It needs to be kept in mind that the fundamental aim of this statute is to secure creditor rights which would lower borrowing costs as the risks decline. Therefore, greater clarity in purpose is needed with regard to strengthening creditor rights through the mechanism devised in the Code, particularly considering the disproportionately large and unsustainable “hair-cuts” taken by the financial creditors over the years. As the insolvency process has fairly matured now, there may be an imperative to have a benchmark for the quantum of “hair-cut”, comparable to global standards.

Role of Resolution Professionals (RPs)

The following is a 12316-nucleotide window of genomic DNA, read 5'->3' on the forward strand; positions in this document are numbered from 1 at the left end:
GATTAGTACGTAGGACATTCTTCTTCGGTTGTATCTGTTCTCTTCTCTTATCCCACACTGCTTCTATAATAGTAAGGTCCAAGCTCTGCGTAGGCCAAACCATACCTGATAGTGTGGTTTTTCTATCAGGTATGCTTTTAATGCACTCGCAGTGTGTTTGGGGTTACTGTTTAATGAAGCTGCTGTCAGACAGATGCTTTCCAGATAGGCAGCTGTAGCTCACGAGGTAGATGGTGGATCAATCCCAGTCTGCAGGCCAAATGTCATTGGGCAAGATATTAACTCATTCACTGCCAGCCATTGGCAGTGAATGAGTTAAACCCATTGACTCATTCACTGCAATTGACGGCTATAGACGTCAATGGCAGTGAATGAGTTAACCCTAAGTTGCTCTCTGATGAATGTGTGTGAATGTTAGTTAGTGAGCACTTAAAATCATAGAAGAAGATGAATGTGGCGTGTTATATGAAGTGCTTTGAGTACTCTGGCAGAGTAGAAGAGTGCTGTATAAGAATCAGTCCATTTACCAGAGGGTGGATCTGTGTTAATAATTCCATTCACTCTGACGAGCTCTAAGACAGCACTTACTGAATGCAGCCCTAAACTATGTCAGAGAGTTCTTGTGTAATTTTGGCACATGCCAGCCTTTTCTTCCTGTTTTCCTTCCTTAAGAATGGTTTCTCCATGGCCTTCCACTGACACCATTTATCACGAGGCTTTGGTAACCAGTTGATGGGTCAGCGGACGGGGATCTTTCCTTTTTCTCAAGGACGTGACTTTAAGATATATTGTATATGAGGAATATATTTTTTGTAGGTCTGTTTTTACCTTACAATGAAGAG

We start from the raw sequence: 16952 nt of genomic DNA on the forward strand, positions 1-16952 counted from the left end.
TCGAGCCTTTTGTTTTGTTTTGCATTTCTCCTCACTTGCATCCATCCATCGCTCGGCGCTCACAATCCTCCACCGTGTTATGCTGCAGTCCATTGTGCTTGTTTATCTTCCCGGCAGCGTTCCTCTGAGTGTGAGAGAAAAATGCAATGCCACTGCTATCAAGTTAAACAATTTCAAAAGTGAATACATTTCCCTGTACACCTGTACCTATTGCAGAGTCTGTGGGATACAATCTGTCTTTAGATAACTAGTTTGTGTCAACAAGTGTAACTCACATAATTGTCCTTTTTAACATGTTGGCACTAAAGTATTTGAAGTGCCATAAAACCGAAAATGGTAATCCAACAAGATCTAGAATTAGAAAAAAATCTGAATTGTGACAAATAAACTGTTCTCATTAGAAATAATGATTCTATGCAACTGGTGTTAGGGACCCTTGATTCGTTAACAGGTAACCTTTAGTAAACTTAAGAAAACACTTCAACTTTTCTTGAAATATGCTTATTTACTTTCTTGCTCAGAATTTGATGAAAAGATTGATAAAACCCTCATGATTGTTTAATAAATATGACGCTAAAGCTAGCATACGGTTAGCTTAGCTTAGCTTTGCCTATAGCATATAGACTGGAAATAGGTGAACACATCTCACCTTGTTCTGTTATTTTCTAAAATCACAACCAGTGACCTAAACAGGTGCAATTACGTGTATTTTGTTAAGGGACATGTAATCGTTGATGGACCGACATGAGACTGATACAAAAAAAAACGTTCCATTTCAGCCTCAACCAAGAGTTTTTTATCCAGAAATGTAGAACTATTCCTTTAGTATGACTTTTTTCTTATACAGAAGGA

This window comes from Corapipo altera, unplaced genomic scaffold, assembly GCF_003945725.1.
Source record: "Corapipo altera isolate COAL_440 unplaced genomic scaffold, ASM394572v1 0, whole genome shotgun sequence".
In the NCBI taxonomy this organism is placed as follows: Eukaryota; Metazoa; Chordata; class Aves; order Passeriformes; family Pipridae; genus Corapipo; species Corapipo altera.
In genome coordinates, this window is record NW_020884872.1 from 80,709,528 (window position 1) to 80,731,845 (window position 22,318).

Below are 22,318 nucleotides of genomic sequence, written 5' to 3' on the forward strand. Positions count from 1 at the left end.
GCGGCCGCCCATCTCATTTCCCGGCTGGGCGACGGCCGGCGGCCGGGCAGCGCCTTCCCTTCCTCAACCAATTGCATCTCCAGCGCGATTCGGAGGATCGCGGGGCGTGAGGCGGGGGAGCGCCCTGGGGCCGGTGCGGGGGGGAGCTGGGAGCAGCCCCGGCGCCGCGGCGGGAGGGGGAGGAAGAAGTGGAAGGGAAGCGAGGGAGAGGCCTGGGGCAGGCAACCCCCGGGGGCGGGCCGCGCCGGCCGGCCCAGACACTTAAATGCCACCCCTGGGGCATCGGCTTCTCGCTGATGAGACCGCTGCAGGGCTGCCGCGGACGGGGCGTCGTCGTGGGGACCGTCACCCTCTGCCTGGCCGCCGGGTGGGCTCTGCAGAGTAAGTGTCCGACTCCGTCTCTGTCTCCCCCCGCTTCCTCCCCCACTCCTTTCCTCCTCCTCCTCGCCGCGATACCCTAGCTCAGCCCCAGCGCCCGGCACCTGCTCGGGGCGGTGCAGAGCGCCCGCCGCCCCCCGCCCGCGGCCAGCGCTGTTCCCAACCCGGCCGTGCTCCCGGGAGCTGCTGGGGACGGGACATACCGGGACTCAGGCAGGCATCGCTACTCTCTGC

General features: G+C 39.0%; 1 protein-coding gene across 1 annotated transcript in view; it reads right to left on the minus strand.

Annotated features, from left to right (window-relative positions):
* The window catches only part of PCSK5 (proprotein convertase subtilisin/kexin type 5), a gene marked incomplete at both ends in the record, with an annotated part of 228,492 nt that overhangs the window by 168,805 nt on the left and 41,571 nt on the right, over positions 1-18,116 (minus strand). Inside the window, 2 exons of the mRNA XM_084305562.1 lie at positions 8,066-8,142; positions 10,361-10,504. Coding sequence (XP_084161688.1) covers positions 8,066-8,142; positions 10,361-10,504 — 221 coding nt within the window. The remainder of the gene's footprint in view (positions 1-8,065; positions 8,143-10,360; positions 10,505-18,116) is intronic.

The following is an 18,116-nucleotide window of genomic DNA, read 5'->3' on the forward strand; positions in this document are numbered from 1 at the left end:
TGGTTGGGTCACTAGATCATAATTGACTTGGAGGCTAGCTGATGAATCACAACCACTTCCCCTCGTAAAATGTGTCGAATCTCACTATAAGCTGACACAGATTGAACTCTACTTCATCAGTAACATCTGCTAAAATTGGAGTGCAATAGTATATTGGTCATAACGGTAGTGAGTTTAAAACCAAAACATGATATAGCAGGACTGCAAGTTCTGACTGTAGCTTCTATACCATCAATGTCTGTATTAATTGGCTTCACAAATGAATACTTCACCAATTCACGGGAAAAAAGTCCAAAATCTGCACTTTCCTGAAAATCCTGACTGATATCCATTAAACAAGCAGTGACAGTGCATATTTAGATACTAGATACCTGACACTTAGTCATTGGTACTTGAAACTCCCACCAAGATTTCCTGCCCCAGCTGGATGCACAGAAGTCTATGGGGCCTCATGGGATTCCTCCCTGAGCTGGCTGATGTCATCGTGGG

2. The Committee notes that the Insolvency Professionals (IPs) or Resolution Professionals (RPs)form a significant part of the four pillars of the insolvency resolution ecosystem. These professionals act as intermediaries in the corporate insolvency resolution process and as such play an indispensable role in the whole process. The C mrnittee is apprehensive about fresh graduates being appointed as Insolvency Professionals or Resolution Professionals without any experience and is doubtful about their competency in handling cases of huge and complex corporations. The Committee find that there are numerous conduct issues with regard to Ps for which the two regulators IPA and IBBI have taken disciplinary actions on 123 IPsout of a total of 203 inspections conducted till date. The rationale behind multiple IPAs overseeing the functioning of their member !Ps instead of a single regulator is unclear and this current practice would lead to a conflict of interest between the regulatory and competitive goals of the IPA. The Committee believes that a professional self-regulator for RPs that functions like the Institute of Chartered Accountants of India (ICAO) should be put in place. The Committee, therefore, recommends that an Institute of Resolution Professionals may be established to oversee and regulate the functioning of RPs so that there are appropriate standards and fair self-regulation. The Committee further notes that smooth functioning of IBC depends on the functioning of entities viz. Insolvency Professionals, Insolvency Professional Agencies and Information Utilities. The Committee believes that these entities have to evolve over time for which capacity enhancement programmes should be conducted from time to time.